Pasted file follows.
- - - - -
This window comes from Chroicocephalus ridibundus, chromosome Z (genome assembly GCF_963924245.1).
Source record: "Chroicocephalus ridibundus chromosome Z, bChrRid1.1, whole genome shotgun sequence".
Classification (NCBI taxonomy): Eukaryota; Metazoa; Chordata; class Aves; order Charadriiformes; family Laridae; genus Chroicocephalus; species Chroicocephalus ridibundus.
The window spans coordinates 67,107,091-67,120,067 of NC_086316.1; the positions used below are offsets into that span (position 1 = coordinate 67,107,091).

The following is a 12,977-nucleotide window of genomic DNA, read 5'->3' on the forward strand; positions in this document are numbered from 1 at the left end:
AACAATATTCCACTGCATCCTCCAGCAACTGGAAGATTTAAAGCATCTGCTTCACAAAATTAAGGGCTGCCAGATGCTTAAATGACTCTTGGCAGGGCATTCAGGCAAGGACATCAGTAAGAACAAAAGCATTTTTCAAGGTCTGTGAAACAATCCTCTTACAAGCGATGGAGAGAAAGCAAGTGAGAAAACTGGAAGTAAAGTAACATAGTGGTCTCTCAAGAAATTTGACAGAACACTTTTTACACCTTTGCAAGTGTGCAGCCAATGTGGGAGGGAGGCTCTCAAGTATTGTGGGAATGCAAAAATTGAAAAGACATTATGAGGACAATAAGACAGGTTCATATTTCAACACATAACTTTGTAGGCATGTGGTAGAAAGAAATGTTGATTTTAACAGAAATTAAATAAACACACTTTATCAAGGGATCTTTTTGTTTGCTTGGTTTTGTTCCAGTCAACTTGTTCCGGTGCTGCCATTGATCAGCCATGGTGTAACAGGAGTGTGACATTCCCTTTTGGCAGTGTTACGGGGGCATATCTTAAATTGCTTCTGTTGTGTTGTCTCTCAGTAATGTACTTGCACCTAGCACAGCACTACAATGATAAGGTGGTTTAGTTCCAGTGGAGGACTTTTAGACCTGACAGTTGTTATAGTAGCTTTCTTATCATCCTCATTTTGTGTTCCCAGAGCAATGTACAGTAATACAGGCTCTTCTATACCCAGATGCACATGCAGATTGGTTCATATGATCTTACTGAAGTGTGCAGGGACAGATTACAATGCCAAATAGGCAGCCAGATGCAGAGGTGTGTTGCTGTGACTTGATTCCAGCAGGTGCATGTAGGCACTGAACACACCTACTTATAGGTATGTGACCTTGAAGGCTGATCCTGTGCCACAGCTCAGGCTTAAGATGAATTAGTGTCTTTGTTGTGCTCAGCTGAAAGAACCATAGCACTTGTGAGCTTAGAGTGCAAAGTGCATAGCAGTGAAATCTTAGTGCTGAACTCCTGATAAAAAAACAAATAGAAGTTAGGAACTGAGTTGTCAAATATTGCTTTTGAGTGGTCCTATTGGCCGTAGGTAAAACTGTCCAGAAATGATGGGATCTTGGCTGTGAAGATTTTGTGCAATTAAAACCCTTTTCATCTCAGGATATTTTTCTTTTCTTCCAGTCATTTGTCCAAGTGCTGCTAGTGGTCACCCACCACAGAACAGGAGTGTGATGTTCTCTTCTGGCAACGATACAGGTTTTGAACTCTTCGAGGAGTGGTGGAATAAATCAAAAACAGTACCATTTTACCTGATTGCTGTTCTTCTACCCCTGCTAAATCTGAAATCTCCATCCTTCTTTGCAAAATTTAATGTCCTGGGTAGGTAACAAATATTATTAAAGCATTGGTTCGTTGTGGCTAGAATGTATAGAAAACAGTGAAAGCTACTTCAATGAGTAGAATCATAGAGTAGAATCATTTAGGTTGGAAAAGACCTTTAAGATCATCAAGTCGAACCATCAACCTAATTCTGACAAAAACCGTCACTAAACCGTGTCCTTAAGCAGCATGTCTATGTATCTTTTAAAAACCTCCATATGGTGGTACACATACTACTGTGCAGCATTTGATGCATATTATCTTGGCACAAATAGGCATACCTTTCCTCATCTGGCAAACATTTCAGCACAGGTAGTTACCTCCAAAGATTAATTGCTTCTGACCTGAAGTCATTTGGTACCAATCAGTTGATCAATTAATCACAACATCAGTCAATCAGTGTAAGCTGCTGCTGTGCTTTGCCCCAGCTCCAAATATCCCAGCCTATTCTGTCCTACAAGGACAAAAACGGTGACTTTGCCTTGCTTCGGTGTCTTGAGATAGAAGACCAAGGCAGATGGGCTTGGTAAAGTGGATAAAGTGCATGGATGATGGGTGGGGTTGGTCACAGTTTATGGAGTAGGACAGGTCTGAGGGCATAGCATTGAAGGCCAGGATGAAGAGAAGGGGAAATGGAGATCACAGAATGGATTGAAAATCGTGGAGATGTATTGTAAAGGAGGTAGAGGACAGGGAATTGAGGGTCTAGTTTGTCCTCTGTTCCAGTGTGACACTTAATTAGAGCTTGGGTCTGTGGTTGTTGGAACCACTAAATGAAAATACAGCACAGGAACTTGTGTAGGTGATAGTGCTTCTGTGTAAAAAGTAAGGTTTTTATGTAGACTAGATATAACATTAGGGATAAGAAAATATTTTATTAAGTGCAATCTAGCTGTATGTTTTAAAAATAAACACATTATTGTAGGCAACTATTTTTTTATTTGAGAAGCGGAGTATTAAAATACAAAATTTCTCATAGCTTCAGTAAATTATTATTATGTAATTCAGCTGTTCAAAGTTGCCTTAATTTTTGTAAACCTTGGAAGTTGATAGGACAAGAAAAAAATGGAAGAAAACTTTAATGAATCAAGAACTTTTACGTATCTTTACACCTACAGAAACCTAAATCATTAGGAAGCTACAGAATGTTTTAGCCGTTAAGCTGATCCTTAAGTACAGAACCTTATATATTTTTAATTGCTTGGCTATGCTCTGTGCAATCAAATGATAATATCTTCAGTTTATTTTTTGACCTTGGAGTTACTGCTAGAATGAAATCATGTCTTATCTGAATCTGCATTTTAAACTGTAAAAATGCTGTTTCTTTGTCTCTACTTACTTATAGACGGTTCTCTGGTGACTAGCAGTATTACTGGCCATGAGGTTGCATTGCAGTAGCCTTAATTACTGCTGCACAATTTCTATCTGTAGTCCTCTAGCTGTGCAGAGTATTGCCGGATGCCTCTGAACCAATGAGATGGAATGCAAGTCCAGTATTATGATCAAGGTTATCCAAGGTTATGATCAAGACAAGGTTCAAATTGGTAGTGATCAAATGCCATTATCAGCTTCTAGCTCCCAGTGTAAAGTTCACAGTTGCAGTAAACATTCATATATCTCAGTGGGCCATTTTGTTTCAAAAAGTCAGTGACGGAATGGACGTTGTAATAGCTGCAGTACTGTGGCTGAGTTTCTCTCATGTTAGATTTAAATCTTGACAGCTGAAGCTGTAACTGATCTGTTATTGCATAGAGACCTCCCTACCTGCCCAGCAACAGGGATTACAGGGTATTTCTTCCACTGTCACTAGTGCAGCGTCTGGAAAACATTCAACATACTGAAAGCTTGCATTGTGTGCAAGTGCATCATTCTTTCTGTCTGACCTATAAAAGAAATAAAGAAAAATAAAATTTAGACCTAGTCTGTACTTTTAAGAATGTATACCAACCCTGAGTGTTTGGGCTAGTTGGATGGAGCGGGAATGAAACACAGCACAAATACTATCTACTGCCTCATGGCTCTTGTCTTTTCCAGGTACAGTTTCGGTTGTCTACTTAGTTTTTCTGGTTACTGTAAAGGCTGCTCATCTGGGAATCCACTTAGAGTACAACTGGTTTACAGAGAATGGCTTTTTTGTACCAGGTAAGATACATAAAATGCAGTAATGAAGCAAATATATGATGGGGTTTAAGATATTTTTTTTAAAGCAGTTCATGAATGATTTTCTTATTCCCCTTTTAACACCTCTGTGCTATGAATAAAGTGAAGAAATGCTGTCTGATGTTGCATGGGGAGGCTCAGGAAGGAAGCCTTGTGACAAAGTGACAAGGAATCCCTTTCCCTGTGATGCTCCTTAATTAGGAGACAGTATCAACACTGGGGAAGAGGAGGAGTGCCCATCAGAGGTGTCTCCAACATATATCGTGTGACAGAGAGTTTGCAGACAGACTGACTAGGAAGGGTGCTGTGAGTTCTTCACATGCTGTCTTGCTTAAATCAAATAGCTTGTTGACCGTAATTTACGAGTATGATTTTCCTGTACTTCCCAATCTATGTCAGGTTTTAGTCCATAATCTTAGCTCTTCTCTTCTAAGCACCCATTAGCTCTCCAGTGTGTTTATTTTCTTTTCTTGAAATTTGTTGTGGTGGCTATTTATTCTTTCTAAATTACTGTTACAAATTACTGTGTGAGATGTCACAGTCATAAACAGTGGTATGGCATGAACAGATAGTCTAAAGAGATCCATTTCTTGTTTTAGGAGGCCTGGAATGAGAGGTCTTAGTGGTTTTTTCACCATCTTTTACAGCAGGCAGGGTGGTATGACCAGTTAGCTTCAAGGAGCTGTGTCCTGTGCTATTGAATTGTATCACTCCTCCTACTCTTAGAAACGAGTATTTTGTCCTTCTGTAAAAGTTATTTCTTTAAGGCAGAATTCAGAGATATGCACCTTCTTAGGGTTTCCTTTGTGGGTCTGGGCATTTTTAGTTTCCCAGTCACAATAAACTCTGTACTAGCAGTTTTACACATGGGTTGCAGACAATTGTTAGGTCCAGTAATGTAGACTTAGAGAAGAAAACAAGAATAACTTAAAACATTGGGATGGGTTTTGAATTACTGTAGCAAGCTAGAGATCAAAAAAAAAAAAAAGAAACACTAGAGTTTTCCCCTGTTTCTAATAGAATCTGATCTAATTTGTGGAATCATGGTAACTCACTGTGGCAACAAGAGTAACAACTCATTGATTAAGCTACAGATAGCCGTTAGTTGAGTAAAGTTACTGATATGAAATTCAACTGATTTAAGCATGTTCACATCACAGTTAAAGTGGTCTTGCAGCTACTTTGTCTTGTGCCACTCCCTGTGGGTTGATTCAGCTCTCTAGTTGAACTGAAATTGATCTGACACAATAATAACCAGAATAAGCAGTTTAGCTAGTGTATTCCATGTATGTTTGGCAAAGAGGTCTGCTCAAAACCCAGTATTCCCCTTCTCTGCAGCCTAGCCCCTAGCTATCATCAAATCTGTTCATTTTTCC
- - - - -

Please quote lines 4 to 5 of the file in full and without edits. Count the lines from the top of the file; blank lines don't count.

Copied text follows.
The window spans coordinates 67,107,091-67,120,067 of NC_086316.1; the positions used below are offsets into that span (position 1 = coordinate 67,107,091).

The following is a 12,977-nucleotide window of genomic DNA, read 5'->3' on the forward strand; positions in this document are numbered from 1 at the left end: